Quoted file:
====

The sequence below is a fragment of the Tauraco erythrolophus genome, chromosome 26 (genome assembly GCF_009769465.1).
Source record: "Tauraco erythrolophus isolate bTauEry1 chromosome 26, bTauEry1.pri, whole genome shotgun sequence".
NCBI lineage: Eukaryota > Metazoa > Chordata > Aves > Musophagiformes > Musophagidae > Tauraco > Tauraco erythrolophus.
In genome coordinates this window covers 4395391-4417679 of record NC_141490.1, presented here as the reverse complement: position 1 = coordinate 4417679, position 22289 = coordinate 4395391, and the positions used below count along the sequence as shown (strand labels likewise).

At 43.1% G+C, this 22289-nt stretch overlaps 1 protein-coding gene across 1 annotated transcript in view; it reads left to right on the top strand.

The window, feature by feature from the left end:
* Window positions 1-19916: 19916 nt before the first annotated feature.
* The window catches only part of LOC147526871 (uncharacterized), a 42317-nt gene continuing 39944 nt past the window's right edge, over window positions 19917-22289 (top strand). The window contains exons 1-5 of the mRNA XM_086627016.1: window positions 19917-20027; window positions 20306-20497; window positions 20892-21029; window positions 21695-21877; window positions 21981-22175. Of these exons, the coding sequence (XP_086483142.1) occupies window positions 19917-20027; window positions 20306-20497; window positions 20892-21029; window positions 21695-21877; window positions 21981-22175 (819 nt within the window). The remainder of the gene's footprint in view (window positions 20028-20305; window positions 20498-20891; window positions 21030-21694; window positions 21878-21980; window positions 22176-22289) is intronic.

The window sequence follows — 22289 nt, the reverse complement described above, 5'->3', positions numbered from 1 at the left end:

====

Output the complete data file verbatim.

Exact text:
The sequence below is a fragment of the Tauraco erythrolophus genome, chromosome 26 (genome assembly GCF_009769465.1).
Source record: "Tauraco erythrolophus isolate bTauEry1 chromosome 26, bTauEry1.pri, whole genome shotgun sequence".
NCBI lineage: Eukaryota > Metazoa > Chordata > Aves > Musophagiformes > Musophagidae > Tauraco > Tauraco erythrolophus.
In genome coordinates this window covers 4395391-4417679 of record NC_141490.1, presented here as the reverse complement: position 1 = coordinate 4417679, position 22289 = coordinate 4395391, and the positions used below count along the sequence as shown (strand labels likewise).

At 43.1% G+C, this 22289-nt stretch overlaps 1 protein-coding gene across 1 annotated transcript in view; it reads left to right on the top strand.

The window, feature by feature from the left end:
* Window positions 1-19916: 19916 nt before the first annotated feature.
* The window catches only part of LOC147526871 (uncharacterized), a 42317-nt gene continuing 39944 nt past the window's right edge, over window positions 19917-22289 (top strand). The window contains exons 1-5 of the mRNA XM_086627016.1: window positions 19917-20027; window positions 20306-20497; window positions 20892-21029; window positions 21695-21877; window positions 21981-22175. Of these exons, the coding sequence (XP_086483142.1) occupies window positions 19917-20027; window positions 20306-20497; window positions 20892-21029; window positions 21695-21877; window positions 21981-22175 (819 nt within the window). The remainder of the gene's footprint in view (window positions 20028-20305; window positions 20498-20891; window positions 21030-21694; window positions 21878-21980; window positions 22176-22289) is intronic.

The window sequence follows — 22289 nt, the reverse complement described above, 5'->3', positions numbered from 1 at the left end: